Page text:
The following is a transcription of this video post.
So what the question is, why is clinical validation so important to CancerLife and its strategy going forward? Well, I think, I think this is something fundamental and one of the things as I learned or realized, I would say back in early 2016, as I saw the digital health market sort of maturing, I realized clinical validation is going to be the difference between winners and losers in this space, meaning clinical validation we needed to run and show meaningful, measurable improvement in a IRB funded or IRB supported study in order for us to really make headway both from an perspective of investors, but also more, most importantly, from the perspective of cancer patients, the importance of clinical validation is cannot be, you know, kind of under stressed here because in order for get to get patients like you to even consider CancerLife, there’s gotta be a compelling reason.
You know, it’s not just like a new, you know, a consumer app that you’re willing to give a try to you’re, you’re overwhelmed. You may already be part of a Facebook support group. So you’re getting the emotional support that you need from other patients. Why should you, should you be using CancerLife? If you’ve got something else that you’re already using, or I’m just too tired or I don’t have the emotional energy to even try something new. And I totally understand that. And that’s why I realized in order for me, to convince new patients, to give, CancerLife a try, I needed to show them that there was a meaningful, measurable impact in their quality of life in order to convince them to give it a try. That’s why we spent the last three years in our clinical trial at John Wayne Cancer Institute.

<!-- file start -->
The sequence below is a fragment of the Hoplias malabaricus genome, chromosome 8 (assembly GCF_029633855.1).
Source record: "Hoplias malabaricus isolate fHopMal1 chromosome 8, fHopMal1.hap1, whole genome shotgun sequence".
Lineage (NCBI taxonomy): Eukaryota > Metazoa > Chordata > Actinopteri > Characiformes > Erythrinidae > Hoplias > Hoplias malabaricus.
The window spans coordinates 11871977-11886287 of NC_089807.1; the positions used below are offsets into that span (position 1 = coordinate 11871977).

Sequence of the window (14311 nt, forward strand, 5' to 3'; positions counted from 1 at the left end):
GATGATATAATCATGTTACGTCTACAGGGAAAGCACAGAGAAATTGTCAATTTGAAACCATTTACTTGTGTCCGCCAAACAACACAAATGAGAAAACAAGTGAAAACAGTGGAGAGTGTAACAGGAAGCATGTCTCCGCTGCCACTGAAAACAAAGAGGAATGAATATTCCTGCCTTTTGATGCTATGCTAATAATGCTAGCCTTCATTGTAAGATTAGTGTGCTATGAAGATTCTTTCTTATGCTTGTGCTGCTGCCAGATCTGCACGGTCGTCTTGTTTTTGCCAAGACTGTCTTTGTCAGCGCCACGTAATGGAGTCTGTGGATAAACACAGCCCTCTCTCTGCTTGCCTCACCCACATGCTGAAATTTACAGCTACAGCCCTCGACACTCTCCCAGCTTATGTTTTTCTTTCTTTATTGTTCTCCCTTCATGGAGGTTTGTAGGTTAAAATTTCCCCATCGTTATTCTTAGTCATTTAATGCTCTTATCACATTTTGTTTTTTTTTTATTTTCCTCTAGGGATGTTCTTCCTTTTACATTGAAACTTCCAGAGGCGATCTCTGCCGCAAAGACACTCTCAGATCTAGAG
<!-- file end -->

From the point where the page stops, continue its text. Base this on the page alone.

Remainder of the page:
It is a Phase 2 study observational in which we tracked nine 119 patients. We recruited them online and, and brought them into the system. And based on quality of life metrics called the fact G survey. We measured them in a 14 question survey metrics. And based on that study, we showed an average improvement of 25% in quality of life metrics and a reduction in symptom burden by 70% symptom burden, meaning the number of symptoms reported, um, each time dropped by an average of 70%. And we know that symptom burden has a direct impact on the quality of life. It’s this result of this study that we feel like it’s now time to launch the cancel life platform to the rest of the universe if you will. Um, secondly, when it comes to our randomized control trial, which is what would be called a phase three study, just like in pharmaceutical development R and D development, we are going to go through a randomized controlled trial of roughly a hundred patients at a vulnerable population in Trenton, New Jersey at capital health.
Um, so this is the highest level of clinical validation where you hope to start that, uh, January of 2021 and be done by June or July of, uh, 2021. And from that, we believe we’re going to replicate our findings and show at least a 20% improvement of quality of life and really make CancerLife a true digital therapeutic. It will be at this point where CancerLife essentially will achieve, uh, something that no one else has achieved, which is an app that has measurable a measurable app intervention, digital therapeutic that improves Quality of Life.
So that’s why in order to get all stakeholders in cancer care to recommend CancerLife, we felt like it was essential that we go through a fully validated clinical validation process and we’ve already achieved Phase 2 something that we can now share publicly and now it’s that we’re going to be moving towards a phase three randomized trial, which is exciting. We are on the precipice of something really magical. And for those of you who are considering CancerLife, please give us a try. Thank you.